They recently added another type of membership. You can purchase an annual pass for one or more of five zones so you have access to all the resorts in that area for a yearly fee. See the website for more information.

Western Horizon Resorts, with 18 locations in 9 states and Mexico, is a traditional membership campground, although the company also owns and manages three reciprocal resort companies discussed below. WHR member Nancy Kieffer reports that although the parks are "free" to members, most now charge $1 to $2 per day as an "electricity surcharge," and she characterizes the parks she has visited this year as being "bare bones, with dismal recreational and parking site amenities." On the plus side, Nancy reports that there is no restriction on the number of "free" nights (except as subject to the two weeks in and one week out rule). Unlike Thousand Another RV ParkTrails, WHR does not charge annual dues after the initial buy-in, and the company also offers discounted memberships in several of its other reciprocal RV resort networks.

Cal-AM Resorts is an example of the new breed of membership RV campgrounds with high-end recreational amenities, on-site libraries, and extensive event planning services for guests. Currently there are seven Cal-Am Resorts in the Phoenix, Arizona area with more planned throughout the West.


You must belong to a membership park that will then offer, for an additional amount (usually less than $100 a year), the opportunity to join one of these organizations. For approximately $6 to $8 per night, members can stay in one of a network of membership parks throughout the country. Read the fine print. Available spaces, number of nights, and distance from your home park may be limited. Rentals are available at some resorts. The most popular of these companies are:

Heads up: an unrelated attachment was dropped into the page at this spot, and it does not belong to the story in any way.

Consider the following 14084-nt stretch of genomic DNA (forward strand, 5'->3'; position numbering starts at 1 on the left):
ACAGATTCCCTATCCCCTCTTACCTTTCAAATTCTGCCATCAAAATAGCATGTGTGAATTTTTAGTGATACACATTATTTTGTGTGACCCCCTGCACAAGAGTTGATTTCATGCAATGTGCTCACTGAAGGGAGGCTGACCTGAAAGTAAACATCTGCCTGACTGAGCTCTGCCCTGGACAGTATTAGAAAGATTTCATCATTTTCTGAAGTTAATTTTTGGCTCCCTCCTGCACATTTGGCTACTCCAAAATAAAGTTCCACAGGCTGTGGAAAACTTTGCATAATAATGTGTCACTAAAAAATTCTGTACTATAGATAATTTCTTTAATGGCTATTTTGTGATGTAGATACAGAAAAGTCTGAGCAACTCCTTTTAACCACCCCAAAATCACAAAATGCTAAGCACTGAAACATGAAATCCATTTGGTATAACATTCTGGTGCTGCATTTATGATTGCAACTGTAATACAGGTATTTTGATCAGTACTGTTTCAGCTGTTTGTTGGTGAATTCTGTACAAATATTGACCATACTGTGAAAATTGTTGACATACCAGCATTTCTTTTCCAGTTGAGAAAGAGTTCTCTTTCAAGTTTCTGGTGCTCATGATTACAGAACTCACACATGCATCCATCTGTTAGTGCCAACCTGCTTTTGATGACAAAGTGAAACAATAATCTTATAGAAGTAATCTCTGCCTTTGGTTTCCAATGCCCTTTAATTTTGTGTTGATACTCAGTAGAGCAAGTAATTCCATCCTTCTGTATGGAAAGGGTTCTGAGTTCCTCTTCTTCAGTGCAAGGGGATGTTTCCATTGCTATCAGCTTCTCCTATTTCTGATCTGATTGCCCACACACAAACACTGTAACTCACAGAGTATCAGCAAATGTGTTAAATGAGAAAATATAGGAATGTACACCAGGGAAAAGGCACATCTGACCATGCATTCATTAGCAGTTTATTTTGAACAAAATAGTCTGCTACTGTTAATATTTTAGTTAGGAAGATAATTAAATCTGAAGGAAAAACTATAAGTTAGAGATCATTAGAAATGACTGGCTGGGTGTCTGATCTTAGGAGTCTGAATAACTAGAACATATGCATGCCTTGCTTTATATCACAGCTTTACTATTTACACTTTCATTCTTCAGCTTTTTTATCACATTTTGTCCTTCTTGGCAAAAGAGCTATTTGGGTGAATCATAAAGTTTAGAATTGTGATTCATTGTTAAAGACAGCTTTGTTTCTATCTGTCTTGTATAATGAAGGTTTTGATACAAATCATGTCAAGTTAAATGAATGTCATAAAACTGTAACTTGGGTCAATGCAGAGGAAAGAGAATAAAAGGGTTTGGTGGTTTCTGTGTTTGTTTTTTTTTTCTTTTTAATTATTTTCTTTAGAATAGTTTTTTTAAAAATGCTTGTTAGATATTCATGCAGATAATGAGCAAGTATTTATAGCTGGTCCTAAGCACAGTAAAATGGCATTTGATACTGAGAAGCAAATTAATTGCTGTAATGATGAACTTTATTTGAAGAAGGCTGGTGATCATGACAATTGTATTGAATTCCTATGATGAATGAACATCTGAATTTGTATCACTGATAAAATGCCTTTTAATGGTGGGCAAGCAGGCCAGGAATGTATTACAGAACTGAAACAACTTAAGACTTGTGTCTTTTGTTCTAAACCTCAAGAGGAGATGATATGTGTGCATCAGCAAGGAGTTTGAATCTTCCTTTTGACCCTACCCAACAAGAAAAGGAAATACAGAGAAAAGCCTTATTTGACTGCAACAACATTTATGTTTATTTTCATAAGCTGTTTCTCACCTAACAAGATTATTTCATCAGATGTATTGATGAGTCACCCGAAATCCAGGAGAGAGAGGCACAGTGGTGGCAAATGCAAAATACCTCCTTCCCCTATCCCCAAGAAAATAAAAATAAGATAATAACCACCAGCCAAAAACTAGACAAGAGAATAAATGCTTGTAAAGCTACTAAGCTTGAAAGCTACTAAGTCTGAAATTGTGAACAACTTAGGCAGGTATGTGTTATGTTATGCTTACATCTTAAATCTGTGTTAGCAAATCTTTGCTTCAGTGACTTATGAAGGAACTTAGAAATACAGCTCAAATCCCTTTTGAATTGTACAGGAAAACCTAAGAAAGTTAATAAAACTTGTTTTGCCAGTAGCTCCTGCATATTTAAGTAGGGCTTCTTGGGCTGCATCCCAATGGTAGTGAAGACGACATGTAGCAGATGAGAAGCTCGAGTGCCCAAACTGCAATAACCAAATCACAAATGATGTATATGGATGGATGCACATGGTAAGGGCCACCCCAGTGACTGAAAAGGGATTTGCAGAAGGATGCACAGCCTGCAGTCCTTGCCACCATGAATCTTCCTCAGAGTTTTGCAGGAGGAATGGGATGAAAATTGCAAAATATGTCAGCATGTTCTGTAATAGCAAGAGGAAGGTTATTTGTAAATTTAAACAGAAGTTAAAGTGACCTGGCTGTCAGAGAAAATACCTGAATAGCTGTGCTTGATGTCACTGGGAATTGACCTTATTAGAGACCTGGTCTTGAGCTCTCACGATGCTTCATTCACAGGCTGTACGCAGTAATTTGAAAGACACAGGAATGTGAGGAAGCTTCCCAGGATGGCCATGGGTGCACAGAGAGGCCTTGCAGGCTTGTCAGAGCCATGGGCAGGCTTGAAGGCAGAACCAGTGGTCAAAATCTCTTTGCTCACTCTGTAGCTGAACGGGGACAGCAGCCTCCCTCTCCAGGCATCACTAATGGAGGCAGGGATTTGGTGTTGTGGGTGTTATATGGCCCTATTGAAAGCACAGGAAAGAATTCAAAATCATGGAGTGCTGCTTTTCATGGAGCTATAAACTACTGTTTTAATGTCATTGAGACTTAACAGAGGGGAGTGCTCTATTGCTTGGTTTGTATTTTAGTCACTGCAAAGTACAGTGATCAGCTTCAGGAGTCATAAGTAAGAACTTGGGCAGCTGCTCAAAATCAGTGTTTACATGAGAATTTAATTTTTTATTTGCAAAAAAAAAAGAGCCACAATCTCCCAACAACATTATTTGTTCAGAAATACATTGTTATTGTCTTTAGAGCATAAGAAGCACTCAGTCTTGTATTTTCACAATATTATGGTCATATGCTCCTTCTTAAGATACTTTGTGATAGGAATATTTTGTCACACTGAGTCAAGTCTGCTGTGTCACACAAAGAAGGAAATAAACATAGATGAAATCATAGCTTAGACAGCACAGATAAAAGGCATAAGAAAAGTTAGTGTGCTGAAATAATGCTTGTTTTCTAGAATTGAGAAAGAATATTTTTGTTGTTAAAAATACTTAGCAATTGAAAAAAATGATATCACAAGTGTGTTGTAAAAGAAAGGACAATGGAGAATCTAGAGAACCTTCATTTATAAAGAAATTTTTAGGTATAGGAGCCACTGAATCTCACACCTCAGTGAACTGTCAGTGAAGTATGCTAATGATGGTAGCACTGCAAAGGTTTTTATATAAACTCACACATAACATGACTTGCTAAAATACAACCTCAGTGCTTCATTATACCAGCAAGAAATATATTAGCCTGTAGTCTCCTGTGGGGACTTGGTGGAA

For a minimal annual amount (approx. $45), you pay 50% of the nightly charge at a large number of private parks throughout North America. The advantage is that the new RVer is only risking a one-year minimal investment if this option doesn't suit. Again, read the fine print. Some parks have limitations on weekends, holidays, or during high seasons. There are two of these clubs: Passport America, with more than 1400 participating campgrounds in the U.S., Canada, and Mexico and Happy Camper Club provides a 50% discount at?1200 campgrounds.


A number of companies resell memberships for the membership parks at reduced prices. Individuals also advertise their own re-sales. This can be a good deal, but check with the particular membership campground to see if they will honor the resale and whether there is an additional processing fee. Two of the many companies involved are: